A police officer who pretended his brother had terminal cancer so he could get time off work has been found guilty of gross misconduct.
When former PC Callum McIntyre transferred to a new unit in the Metropolitan Police in March 2019 he told his sergeant that his brother had terminal cancer.
Over the course of the next three months, McIntyre was granted 30 days’ compassionate leave in order to support his brother.
A Metropolitan Police misconduct hearing was told when McIntyre subsequently moved to another team he told them his brother had died while receiving treatment and had been buried.
The information McIntyre gave about his brother was not true and he later admitted it, the panel heard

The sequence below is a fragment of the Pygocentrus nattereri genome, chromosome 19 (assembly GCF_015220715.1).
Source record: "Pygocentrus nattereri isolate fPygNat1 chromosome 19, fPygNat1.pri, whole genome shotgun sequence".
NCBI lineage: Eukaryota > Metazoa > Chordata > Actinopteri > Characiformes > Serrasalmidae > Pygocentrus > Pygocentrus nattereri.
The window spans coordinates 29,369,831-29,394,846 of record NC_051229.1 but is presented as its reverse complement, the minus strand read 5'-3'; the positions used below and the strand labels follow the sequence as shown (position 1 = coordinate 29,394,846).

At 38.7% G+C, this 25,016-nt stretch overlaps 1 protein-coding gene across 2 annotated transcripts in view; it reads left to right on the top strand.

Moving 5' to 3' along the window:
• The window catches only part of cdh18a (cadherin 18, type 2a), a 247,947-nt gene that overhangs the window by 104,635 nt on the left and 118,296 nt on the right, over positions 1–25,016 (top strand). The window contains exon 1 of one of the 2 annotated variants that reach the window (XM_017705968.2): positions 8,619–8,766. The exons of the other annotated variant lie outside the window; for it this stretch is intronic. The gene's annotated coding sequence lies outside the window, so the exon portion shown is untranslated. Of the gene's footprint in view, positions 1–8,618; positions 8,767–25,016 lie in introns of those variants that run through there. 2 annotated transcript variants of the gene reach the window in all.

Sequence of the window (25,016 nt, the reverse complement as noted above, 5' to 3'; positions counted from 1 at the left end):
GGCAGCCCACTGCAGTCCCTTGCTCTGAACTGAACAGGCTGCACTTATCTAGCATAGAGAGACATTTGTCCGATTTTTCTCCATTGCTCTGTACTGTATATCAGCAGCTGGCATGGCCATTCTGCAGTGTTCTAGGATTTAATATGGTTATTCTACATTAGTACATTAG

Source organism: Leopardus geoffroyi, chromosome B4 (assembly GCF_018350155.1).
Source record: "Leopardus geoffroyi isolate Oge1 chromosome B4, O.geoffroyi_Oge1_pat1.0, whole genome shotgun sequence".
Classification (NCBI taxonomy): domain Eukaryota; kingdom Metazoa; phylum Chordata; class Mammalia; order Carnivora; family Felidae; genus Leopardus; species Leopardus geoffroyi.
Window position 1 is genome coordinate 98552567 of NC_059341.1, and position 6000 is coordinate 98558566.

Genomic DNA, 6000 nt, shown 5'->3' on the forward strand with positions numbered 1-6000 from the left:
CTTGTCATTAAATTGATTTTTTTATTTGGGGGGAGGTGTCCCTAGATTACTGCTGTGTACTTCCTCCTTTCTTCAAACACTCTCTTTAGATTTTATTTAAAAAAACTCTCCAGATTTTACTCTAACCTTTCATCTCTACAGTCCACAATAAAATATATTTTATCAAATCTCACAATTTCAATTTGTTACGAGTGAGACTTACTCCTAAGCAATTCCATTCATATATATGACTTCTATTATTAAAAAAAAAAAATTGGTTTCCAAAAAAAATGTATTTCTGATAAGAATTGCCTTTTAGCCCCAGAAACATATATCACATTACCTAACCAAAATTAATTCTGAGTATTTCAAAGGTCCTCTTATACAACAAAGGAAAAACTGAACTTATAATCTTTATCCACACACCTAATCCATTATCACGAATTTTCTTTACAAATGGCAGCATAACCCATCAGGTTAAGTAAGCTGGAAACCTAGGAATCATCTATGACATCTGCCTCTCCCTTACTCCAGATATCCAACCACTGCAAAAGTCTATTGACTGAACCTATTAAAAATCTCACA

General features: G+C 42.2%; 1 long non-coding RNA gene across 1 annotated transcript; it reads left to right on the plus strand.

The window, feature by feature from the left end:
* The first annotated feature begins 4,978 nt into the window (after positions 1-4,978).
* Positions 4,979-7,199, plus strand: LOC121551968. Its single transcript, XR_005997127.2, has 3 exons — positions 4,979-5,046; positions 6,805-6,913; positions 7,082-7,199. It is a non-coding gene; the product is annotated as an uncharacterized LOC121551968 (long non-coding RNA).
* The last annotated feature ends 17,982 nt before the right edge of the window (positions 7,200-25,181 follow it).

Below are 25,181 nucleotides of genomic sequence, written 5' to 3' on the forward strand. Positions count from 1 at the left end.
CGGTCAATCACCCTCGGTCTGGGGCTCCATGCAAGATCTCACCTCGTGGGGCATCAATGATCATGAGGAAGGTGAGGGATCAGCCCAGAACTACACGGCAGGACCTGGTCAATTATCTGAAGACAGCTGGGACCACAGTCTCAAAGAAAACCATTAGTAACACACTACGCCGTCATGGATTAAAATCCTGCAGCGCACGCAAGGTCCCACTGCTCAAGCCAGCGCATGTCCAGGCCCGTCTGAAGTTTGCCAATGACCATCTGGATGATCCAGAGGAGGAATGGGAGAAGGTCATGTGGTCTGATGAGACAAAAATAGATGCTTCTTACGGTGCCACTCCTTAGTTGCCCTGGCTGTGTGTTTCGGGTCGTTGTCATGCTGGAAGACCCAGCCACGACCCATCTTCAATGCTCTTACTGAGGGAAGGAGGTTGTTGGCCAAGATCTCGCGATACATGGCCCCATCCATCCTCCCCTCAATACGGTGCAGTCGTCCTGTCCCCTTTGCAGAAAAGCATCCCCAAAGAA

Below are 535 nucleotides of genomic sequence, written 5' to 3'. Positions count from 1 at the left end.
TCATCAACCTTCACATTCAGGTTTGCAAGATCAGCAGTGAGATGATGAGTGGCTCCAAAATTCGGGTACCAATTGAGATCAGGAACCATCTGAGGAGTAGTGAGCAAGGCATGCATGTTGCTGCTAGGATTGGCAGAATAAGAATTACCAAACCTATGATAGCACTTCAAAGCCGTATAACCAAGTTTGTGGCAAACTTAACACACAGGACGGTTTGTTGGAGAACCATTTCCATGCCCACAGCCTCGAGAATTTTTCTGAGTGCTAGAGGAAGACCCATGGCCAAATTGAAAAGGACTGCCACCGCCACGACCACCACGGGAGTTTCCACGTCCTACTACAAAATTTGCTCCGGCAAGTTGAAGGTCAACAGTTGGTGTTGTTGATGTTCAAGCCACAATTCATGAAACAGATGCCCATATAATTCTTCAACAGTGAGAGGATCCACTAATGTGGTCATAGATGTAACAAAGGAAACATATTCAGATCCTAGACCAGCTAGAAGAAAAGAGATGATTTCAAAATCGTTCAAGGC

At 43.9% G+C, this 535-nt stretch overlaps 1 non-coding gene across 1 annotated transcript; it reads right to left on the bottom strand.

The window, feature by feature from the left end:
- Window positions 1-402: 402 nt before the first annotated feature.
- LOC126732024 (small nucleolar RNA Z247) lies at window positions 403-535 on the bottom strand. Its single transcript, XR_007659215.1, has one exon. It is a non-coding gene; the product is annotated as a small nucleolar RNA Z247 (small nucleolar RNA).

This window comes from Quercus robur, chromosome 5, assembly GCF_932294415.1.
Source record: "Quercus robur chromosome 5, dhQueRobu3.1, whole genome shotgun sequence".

On Monday, the panel found his actions were “so serious they amounted to gross misconduct”.
They were, the panel ruled, a breach of standards of professional behaviour “in respect of honesty and integrity, authority, respect and courtesy, discreditable conduct and duties and responsibilities”.
Had McIntyre still been a serving officer he would have been dismissed, it added. He resigned from the force in February 2020.
McIntyre was also found guilty of failing to report the incident of a woman who had been intimidated by the driver of a moped who threatened to throw acid over her in August 2019.
She called 999 and was advised by the operator to attend a police station to report what had happened.
She attended Croydon police station where McIntyre was on duty – but he neither reported the incident as a crime or took a statement from her.
The Metropolitan Police has come under fire this week over the policing tactics used at a vigil for Sarah Everard, the 33-year-old woman found dead after she went missing while walking home in south London.